If you want to help, just show up and you'll be put to work. 

DeeDee Koenen

What started as a nice way to help others has turned into a holiday tradition that's been going on for about 24 years. 

DeeDee Koenen, co-owner of Pop Cycle, decided she wanted to help those less fortunate by collecting warm clothing and making food bags to hand out to homeless people on Christmas Eve. 

Originally, it was just Koenen's immediate family and friends helping out. 

"Back then nobody was really doing it and it seemed like we had so much and there were so many with so little, so we got together, my family and friends and just made a bunch of food and got a bunch of clothing and took it out," Koenen said. 

Now, every year, more than 30 people show up at the Surly Wench parking lot to help sort clothes, make sandwiches and then distribute the items at local parks on the morning of Christmas Eve. 

"It used to be only about 15, but when we started doing the store (Pop Cycle), we invited artists and employees," Koenen said. "It's kinda nice because it's grown exponentially with the amount of people we have contact with in our community."

Anita Goodrich, a childhood friend of Koenen, has been part of this since the beginning.

"I feel like it kind of encompasses everything," Goodrich said. "It's the holidays. It feels like you should do something. At the same time it's super practical."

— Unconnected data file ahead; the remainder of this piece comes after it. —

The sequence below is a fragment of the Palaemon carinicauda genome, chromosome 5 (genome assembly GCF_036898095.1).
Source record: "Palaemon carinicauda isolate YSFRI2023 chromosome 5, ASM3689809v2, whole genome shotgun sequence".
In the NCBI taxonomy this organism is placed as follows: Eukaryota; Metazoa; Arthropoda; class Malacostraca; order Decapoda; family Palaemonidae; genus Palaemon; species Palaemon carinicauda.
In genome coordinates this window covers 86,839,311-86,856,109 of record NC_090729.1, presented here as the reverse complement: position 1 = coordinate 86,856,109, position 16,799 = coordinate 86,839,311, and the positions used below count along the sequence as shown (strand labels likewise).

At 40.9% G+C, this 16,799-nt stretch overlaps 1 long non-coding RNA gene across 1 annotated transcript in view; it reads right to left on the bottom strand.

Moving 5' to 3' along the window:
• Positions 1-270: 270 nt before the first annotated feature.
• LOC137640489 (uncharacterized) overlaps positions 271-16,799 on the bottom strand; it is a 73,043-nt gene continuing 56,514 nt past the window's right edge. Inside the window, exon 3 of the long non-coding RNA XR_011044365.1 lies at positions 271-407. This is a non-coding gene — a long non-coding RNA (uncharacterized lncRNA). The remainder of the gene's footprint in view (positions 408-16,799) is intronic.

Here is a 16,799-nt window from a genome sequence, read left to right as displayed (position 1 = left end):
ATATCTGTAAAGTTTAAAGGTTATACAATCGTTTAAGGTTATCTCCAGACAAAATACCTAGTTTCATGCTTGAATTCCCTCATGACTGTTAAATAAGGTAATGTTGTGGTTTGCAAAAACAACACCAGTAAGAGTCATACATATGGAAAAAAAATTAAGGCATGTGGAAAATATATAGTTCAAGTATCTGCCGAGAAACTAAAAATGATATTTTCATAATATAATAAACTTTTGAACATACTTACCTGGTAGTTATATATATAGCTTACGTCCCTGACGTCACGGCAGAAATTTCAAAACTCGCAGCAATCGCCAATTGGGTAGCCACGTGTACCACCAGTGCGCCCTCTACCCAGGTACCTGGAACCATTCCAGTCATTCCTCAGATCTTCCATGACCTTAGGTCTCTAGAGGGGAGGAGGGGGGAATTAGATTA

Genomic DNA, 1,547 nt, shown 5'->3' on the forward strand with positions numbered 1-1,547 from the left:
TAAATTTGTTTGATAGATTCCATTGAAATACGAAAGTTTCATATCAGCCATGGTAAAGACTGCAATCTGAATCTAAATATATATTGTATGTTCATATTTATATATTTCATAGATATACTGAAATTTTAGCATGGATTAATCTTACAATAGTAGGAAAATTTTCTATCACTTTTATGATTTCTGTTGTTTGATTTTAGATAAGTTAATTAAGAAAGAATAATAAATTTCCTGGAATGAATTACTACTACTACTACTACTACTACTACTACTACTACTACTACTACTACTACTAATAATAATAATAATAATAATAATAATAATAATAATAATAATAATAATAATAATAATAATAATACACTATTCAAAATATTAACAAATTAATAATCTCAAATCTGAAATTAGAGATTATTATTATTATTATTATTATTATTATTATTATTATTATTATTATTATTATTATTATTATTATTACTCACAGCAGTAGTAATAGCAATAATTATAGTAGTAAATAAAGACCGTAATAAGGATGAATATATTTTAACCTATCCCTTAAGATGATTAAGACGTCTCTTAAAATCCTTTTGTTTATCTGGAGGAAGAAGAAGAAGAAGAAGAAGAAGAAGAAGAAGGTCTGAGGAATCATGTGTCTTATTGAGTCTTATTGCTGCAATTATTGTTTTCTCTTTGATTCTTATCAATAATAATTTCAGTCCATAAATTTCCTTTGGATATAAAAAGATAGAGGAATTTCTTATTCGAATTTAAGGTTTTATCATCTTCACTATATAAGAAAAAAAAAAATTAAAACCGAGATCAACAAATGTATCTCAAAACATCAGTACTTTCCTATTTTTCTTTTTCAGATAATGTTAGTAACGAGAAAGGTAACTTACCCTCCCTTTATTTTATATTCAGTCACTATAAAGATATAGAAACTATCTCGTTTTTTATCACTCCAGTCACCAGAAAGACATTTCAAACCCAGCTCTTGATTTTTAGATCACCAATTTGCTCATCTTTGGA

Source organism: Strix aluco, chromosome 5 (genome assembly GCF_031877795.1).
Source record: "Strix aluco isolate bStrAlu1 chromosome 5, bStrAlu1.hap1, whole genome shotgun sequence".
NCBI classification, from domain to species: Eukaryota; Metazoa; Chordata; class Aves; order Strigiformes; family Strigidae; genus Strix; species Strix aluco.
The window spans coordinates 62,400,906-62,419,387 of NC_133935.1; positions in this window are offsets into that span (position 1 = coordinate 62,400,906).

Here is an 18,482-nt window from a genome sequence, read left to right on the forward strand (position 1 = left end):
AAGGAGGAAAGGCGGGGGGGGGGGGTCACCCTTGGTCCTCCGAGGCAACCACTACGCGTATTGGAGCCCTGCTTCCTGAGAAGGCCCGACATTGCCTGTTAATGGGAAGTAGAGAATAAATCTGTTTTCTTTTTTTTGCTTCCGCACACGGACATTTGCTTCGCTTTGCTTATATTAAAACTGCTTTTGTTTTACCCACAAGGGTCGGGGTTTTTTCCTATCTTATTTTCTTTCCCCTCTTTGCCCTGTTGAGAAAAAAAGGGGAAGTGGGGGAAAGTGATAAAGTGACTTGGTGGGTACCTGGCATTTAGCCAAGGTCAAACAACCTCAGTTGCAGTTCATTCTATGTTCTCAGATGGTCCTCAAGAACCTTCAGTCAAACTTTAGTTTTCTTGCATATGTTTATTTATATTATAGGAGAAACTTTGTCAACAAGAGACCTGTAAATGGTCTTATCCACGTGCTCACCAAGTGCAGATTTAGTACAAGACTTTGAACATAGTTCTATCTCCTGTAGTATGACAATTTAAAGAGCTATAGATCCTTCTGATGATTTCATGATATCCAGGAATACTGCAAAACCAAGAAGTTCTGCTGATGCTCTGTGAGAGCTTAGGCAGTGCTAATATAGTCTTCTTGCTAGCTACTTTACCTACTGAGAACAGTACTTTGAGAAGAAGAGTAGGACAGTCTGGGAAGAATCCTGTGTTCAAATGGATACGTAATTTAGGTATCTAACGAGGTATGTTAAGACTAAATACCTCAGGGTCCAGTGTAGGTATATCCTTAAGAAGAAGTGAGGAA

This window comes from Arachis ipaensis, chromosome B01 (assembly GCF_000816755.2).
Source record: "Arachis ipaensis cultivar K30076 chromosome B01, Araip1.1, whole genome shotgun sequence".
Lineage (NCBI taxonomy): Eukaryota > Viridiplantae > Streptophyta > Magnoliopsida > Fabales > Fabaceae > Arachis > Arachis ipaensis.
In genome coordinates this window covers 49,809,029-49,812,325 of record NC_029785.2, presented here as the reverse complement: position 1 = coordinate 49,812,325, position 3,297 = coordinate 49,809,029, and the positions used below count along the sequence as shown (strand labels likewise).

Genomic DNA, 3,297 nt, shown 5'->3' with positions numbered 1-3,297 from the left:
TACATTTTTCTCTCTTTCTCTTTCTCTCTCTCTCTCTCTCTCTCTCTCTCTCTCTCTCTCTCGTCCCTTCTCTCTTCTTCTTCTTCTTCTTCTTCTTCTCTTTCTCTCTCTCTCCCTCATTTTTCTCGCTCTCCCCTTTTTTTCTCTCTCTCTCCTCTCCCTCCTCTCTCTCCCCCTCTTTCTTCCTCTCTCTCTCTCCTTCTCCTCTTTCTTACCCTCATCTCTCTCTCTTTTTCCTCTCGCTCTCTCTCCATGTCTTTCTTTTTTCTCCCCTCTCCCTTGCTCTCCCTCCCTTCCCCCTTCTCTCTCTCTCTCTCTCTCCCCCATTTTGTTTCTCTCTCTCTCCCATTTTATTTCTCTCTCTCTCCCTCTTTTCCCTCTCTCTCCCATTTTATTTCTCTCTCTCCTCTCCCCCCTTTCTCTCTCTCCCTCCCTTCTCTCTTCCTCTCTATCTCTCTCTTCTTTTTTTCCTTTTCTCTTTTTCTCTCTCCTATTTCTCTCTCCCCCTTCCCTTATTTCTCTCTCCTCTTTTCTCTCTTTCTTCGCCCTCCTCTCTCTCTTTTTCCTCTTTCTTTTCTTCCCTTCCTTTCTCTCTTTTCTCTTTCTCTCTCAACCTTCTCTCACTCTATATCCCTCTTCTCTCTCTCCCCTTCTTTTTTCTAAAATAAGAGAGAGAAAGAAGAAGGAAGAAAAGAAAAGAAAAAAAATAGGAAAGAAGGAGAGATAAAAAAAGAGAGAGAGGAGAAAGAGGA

Now, the tradition includes her 11-year-old son, who's been going since he was born. 

He helps hand out stuff and pours coffee, whatever they need help with, Goodrich said. 

"I feel like it takes the fear out of seeing a homeless person and he understands that being homeless isn't some infliction that a person has. It's just a situation that they're in that is unfortunate," Goodrich said. "But, they're still a person. They still need to be loved and cared for and are still important. They're still part of our community. He doesn't cringe or flinch because somebody is dirty or doesn't look like him."

Koenen is taking donations of warm clothing, blankets, scarves, gloves and anything to help keep people warm, Koenen said.

And, anybody is welcome to show up on the morning of Christmas Eve to help. 

"It's a mixture of people," Goodrich said. "It's kinda fun, actually. Instantaneously on that day, whether you know those people or not, you're laughing, talking and having a good time. And it feels good."

How to help

There are a couple ways to help:

1. You can donate clothing, blankets or snack items

2. Show up and help sort and distribute. 

Donations can be dropped off at Pop Cycle, 422 N. Fourth Ave., by Dec. 23.

If you plan on helping on Christmas Eve, head over to the Surly Wench parking lot at 424 N. Fourth Ave., at 10 a.m. Koenen will put you to work either sorting clothing or making sandwiches. 

Angela Pittenger | This Is Tucson